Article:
Aliu says Davis has missed 'massive opportunity' with NHL on diversity
Akim Aliu had high hopes for Kim Davis — especially after their early dialogue.
The NHL's executive vice-president of social impact, growth initiatives and legislative affairs seemed open, Aliu thought at the time, to ideas put forward by the Hockey Diversity Alliance, an organization started by a group of current and former players of colour looking to share their experiences in hopes of bettering the sport.
Aliu, one of those founding members, said the tone quickly changed. And he believes Davis has fumbled her chance to make an impact.
"Extremely disappointing," Aliu said in a recent interview. "Kim Davis without (NHL commissioner) Gary Bettman on the call versus Kim Davis with Gary Bettman on the call are two different people.
"She has missed a massive opportunity to come in as a woman of colour and, for once, be in a position of power in hockey."
Davis, who started with the NHL in 2017 and has been at the fore of its diversity and inclusion initiatives, declined to address Aliu's criticism when contacted by The Canadian Press.
"I've been in the business of change work in major corporations for over 40 years," she said. "I don't need to be affirmed by Akim. What affirms me is progress.
"The point at hand is young people and growing the game. I thought that's what (the HDA) was about, not talking about what I am or am not doing."
The links between the HDA and NHL frayed after 2020's initial push. The league launched — or relaunched in the HDA's eyes — its Player Inclusion Coalition in June with the NHLPA to "advance equality and inclusion" in the sport.
"Zero relationship," Aliu, the HDA's chairman, said of the NHL. "They actively tried to silence us."
Aliu was born in Nigeria before his family eventually relocated to Toronto.
A journeyman pro hockey player who appeared in seven NHL games, Aliu revealed in November 2019 then-Calgary coach Bill Peters bullied and directed racist slurs at him in the minors a decade earlier. Peters resigned and the league instituted a personal conduct policy in hopes of tackling racism in a traditionally white-dominated sport.
So where did things go wrong for the HDA and NHL?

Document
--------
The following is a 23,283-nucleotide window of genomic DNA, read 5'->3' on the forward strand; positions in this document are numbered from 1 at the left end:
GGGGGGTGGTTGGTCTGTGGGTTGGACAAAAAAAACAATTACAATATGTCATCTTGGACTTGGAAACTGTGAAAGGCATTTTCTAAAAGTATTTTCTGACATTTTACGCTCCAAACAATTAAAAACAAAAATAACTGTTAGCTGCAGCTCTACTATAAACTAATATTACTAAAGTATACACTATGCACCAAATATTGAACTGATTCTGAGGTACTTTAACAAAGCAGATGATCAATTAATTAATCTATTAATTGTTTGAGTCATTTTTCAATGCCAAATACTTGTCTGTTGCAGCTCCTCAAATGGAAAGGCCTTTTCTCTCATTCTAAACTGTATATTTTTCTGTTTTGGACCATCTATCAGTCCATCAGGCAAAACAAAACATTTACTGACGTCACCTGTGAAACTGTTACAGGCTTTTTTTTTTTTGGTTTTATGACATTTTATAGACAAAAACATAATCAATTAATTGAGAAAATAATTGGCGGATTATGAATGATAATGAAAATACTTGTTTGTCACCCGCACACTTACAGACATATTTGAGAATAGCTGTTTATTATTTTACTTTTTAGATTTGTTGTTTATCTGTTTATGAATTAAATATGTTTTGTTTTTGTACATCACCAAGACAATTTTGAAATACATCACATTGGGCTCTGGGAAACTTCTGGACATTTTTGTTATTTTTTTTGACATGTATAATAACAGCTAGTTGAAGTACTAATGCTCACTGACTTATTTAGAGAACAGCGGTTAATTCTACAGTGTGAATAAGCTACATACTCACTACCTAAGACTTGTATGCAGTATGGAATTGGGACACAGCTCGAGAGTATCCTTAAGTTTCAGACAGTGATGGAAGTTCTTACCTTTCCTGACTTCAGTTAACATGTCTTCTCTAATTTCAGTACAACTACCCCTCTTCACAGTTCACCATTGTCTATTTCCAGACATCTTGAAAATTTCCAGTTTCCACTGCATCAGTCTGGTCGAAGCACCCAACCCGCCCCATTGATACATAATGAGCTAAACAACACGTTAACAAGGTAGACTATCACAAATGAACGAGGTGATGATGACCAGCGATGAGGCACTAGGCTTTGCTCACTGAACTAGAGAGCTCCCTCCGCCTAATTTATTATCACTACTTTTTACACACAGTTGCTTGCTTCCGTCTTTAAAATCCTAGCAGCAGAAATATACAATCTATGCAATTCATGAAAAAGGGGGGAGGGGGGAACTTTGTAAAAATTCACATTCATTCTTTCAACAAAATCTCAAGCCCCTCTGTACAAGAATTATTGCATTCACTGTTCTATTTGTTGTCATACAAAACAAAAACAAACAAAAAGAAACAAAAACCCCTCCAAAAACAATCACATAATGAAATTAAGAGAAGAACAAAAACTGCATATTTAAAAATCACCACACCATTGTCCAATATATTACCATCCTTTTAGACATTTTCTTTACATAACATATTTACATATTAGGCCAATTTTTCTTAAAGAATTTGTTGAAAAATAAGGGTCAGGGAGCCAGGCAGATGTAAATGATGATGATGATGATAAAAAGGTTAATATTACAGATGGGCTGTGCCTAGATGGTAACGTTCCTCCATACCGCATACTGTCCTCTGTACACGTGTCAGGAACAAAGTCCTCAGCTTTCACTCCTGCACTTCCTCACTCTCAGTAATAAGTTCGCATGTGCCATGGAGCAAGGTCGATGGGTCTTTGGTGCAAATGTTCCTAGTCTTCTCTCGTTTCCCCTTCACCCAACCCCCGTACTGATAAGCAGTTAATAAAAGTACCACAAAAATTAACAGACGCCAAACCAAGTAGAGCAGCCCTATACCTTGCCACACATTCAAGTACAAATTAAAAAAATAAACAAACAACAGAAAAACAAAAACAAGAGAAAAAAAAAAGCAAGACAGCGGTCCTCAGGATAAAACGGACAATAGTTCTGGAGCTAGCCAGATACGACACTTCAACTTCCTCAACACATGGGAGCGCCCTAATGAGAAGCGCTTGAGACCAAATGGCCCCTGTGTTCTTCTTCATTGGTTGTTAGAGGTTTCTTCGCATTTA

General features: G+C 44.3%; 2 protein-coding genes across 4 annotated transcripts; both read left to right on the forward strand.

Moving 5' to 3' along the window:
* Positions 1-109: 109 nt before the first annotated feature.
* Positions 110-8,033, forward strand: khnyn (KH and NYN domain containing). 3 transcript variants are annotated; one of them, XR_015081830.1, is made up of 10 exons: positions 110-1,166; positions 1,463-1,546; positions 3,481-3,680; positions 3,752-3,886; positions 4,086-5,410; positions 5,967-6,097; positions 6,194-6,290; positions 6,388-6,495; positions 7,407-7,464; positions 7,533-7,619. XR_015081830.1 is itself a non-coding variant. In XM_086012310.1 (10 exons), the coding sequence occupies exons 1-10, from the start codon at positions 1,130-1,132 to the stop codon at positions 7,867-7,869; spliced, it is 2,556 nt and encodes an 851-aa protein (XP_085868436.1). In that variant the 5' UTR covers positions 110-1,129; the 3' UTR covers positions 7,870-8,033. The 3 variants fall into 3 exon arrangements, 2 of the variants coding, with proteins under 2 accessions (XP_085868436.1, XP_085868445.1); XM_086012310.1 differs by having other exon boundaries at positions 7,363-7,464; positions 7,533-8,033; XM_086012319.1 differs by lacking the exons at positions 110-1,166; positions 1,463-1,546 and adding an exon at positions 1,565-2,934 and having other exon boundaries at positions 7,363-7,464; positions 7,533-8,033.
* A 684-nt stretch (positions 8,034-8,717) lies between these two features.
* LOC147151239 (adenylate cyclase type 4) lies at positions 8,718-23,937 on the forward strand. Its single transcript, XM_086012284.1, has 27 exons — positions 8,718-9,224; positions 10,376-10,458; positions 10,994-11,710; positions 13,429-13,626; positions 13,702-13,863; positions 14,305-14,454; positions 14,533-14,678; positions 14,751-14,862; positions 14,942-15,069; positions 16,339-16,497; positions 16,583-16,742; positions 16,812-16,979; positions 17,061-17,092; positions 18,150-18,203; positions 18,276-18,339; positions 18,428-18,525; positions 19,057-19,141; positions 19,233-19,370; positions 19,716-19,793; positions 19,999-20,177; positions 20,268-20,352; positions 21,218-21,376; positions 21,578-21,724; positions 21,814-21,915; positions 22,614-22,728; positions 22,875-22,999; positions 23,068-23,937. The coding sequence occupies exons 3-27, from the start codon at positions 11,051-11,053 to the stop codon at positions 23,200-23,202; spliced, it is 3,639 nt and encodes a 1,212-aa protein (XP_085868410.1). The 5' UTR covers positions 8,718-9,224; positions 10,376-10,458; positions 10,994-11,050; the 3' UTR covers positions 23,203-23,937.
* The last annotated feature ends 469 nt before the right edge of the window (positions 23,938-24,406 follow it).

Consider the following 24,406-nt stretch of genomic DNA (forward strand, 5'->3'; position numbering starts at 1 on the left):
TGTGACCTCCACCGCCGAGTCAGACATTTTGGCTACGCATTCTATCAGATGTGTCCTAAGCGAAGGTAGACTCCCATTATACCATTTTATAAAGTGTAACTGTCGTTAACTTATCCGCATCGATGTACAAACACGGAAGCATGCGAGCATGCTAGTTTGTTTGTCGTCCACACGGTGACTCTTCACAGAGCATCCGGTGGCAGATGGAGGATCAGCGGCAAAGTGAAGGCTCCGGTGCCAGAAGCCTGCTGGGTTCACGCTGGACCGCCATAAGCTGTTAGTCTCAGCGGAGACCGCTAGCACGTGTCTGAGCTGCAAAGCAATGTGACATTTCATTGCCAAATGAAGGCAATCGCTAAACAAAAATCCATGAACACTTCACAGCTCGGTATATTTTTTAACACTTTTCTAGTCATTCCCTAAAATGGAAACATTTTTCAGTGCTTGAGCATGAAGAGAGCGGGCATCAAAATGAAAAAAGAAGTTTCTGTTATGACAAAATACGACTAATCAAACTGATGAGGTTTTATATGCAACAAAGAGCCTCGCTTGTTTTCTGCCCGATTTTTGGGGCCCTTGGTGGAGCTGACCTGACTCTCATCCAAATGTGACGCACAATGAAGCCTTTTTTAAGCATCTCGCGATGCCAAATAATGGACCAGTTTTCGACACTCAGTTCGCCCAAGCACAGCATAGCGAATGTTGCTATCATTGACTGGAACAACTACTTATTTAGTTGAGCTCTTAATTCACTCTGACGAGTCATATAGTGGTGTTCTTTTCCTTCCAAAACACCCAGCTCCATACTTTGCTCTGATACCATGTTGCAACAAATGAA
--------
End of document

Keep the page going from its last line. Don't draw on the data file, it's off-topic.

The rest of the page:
"Just as they're doing with other individuals ... they essentially bring you in and buy you, in a way, to silence you," Aliu said. "We were a group that would not be silenced."
The HDA — which Aliu said is supporting more than 700 kids in hockey from underserved communities across the Greater Toronto Area, and has plans to expand programs to other cities — is hosting its first-ever WinterFest this weekend.
The event aimed highlighting the importance of diversity and inclusion in hockey is set for Toronto's Trinity Bellwoods Park as the NHL is holding its all-star festivities in the city.
"We've been looked at for a long time as a group that's confrontational," Aliu said. "We're the only group that calls out the hockey establishment, but it's important to highlight all of the work."
Aliu was also critical of the NHL Player Inclusion Coalition.
"Nothing happens," he said. "Essentially they're giving each one of the players a sum of money to put into a cause that's important to them. It's not necessarily a cause to grow the game."
Davis and the NHL pushed back on that sentiment, pointing out that along with funding, there have been eight player-led initiatives since last summer, including learn-to-play clinics, ball hockey programs and mentorship sessions.
"Diversity is not a monolith," Davis said. "Diversity has many tentacles. I honestly don't know what the disconnect is."
The NHL is also holding several community events during all-star week, including its "hockey rink for all," a youth jamboree and an all-star Pride Cup.
"Is everything perfect? Of course not," Davis said. "But I think we're putting the tools and the policies and the accountability elements in place. This is a long game."
Aliu said one area where he's seen change is the media being more aware of what he called "performative" gestures.
"Within the communities and the few people doing this work, it's a nice sight," he said.
Aliu added that while there has been progress, in his view the game has taken a step back.
"Let's just cancel all the Pride jerseys because seven guys didn't want to wear them," he said of the NHL's decision to ban LGBTQ+ warmup threads. "They can go around and have all their slogans.
"People actually doing the work know it's an act."
Canada's largest city, which last hosted the NHL's big bash back in 2000, has welcomed other sports' big events in the interim.
The NBA all-star game was held at Air Canada Centre — now Scotiabank Arena — in 2016. Major League Soccer held its showcase at BMO Field in 2008 when England's West Ham United met the MLS all-stars.
This report by The Canadian Press was first published Jan. 31, 2024.
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Joshua Clipperton's weekly NHL notebook is published every Wednesday.